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Statewide IPM Program, University of California

Longspine sandbur  (Cenchrus longispinus)

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Life stages of Longspine sandbur seedling mature fruit mature plant collar and sheath flower cluster

Longspine sandbur, a loosely clumped grass, is usually a summer annual in California, but in other regions can be a biennial or perennial. In California, it is found in the southern Sacramento Valley, San Joaquin Valley, southwestern regions, Mojave Desert and Modoc Plateau to about 3000 feet (900 m). Longspine sandbur favors sandy or well-drained soil. Longspine sandbur grows on agricultural land and in other disturbed areas. It is difficult to distinguish from southern sandbur and field sandbur. All of these species are aggressive and can invade and colonize an open, disturbed site. Immature sandburs provide good forage for livestock. However, when they mature they develop fruit with stiff spines that can injure the mouths of animals and the hands and feet of people.


Open disturbed sites in fields, orchards, vineyards, croplands (especially alfalfa), ditch banks, roadsides, and other unmanaged, disturbed areas.


Seedlings closely resemble those of barnyardgrass. The cotyledon (seed leaf) is flattened and has a purplish tinge at the bottom. The most distinctive characteristic for seedling identification is a spiny bur (see “Mature plant” section), from which the young plant emerged. It may be found by digging carefully around the roots.

Mature plant

Plants often form large mats and can grow to 2 feet (0.6 m) in length. Branched stems grow erect or spread, are flattened in cross-section, often bend abruptly toward the base, and have loose spikes of spiny burs at maturity. Each bur contains one to three seeds. A seed germinates from within a bur. Therefore, the bur a seedling grew from can be found around the root system of the young plant. Sheaths are open, usually hairless, and their margins are membranous and sometimes lined with a few hairs. Leaves are flat, sometimes folded, with a hairless upper surface, and fold in the bud.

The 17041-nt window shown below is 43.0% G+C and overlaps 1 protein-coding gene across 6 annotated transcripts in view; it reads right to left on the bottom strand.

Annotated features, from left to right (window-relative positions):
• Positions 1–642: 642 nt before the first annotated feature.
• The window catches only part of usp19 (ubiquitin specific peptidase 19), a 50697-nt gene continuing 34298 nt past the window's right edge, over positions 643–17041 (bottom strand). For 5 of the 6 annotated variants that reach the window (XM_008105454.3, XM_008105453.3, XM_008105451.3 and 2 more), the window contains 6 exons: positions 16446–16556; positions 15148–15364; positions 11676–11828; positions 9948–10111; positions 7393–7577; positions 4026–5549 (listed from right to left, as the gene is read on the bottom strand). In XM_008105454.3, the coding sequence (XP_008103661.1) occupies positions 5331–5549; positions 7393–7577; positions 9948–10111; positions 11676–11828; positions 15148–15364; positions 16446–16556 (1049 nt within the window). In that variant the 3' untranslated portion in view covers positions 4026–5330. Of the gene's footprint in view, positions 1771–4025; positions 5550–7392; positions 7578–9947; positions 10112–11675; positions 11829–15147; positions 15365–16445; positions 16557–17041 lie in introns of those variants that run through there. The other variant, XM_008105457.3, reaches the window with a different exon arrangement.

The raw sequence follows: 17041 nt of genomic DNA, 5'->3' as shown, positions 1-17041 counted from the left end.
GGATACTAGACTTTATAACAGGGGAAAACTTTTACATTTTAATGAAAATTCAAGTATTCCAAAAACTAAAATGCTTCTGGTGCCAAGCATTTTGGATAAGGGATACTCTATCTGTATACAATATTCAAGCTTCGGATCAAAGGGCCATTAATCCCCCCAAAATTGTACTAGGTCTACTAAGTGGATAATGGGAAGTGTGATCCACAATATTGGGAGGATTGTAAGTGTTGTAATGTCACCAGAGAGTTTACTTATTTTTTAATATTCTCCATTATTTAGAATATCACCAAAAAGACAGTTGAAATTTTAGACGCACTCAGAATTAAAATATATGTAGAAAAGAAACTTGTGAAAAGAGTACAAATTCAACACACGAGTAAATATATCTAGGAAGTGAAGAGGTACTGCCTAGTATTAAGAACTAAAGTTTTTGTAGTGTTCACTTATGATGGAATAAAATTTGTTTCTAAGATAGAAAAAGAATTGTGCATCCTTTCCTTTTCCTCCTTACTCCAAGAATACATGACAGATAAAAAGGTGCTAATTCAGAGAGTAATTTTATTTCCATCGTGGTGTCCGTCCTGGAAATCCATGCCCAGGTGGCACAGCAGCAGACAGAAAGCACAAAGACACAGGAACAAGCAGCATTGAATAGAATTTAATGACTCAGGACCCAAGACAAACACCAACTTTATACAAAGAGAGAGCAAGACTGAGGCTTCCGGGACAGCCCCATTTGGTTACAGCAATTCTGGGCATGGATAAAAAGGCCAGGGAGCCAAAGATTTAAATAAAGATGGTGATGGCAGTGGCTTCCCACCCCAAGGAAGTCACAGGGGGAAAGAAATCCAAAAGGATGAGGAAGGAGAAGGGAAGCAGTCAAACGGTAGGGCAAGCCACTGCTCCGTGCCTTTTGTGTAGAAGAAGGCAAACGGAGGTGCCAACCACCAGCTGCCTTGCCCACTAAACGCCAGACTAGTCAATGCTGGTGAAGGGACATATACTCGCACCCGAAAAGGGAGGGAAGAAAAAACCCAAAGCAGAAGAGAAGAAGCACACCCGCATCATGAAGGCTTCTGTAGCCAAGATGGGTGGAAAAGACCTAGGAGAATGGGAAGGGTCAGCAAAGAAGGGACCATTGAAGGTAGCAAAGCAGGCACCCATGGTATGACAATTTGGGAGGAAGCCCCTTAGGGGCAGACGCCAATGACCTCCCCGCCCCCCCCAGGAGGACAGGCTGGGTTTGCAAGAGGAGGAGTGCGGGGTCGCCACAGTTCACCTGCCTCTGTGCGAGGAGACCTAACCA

Collar region

The collar is narrow and lighter in color than the rest of the sheath and on occasion has sparse, long hairs on its margin. The ligule consists of a fringe of hairs.


Flowering takes place from July through September. The main flower stalk axis is wavy and contains yellowish green, spiny burs. Burs consist of flower clusters enclosed in spiny modified leaves (bracts). Up to 50 burs may occur on a spike but generally there are 40 or fewer. The spike is partially enclosed by a leaf sheath. Burs turn light brown when they mature. Burs disperse in many ways such as by clinging to animals, shoes, clothing, tires, machinery, and floating on water.


Reproduces by seed.

Related or similar plants

  • Barnyardgrass, Echinochloa crus-galli, seedling
  • Southern sandbur, Cenchrus echinatus
  • Field sandbur, Cenchrus spinifex

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